Food Preservation

Like many prehistoric societies worldwide, Philippine communities annually sun-dried, smoked, salted, and brined animal protein during good weather. Tapa is the Tagalog


term for jerky. Cow, carabeef, venison, and wild boar were commonly made into tapa as documented by early seventeenth century sources. “Lukmâ” is a Tagalog term for thin tapa, which has slipped out of usage. Vegetables were dried, pickled, and brined. Fruit edibility was extended when pickled, plumped, and stored in syrup or plumped in syrup then dried. Fruits containing Vitamin C such as quince and lemons became available as preserves and syrups to prevent scurvy. Eggs were also brined for longevity, although live hens were carried on board for fresh eggs. Breads for international military and marine use were developed. By being double-baked, moisture that causes spoilage was considerably lessened. Baked goods called biscocho were made in the Philippines as galleon provisions for crew and paying passengers alike on the eastbound passage in addition to being food for fighters. An English term for them is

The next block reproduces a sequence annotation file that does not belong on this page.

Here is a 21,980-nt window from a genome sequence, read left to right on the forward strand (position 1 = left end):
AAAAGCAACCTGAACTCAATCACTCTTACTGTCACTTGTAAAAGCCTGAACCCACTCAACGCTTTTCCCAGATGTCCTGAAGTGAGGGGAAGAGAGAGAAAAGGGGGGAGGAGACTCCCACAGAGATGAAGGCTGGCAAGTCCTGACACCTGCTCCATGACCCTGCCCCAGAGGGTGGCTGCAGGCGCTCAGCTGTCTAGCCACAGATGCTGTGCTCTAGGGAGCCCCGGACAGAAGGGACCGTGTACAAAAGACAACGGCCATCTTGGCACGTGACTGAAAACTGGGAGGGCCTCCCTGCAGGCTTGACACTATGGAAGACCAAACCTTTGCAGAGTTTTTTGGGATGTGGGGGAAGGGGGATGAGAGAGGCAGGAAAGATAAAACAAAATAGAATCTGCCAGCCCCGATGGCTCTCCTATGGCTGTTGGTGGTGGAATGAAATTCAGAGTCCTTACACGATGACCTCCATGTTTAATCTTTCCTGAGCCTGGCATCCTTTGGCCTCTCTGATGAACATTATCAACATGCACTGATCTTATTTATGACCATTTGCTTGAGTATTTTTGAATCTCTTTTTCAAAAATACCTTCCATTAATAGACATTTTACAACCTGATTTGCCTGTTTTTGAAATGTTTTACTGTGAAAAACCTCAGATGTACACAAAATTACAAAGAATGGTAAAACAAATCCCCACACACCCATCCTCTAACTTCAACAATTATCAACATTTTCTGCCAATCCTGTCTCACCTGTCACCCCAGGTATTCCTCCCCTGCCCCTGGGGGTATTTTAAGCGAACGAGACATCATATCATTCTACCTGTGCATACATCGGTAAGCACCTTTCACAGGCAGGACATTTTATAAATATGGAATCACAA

“hard tack” because even when pounded with a small hammer they did not pulverize. Eating required pre- softening by standing them in liquid like a soup.

Canning and hermetical sealing were substantial discoveries in 1809 for food preservation. In the last half of the nineteenth century, the Philippines imported condensed milk and other canned products. From 1916, many canned American food products began flooding the Philippines having been encouraged by free trade policies. Canned goods reached provinces. As the islands clearly moved onto a track of independence adhered to by the United States government, native leaders envisioned how best to increase


nationwide earning power; maximize agriculture, fisheries, and husbandry; prioritize where to use limited foreign currency reserves; and minimize unneeded expenses for imported food.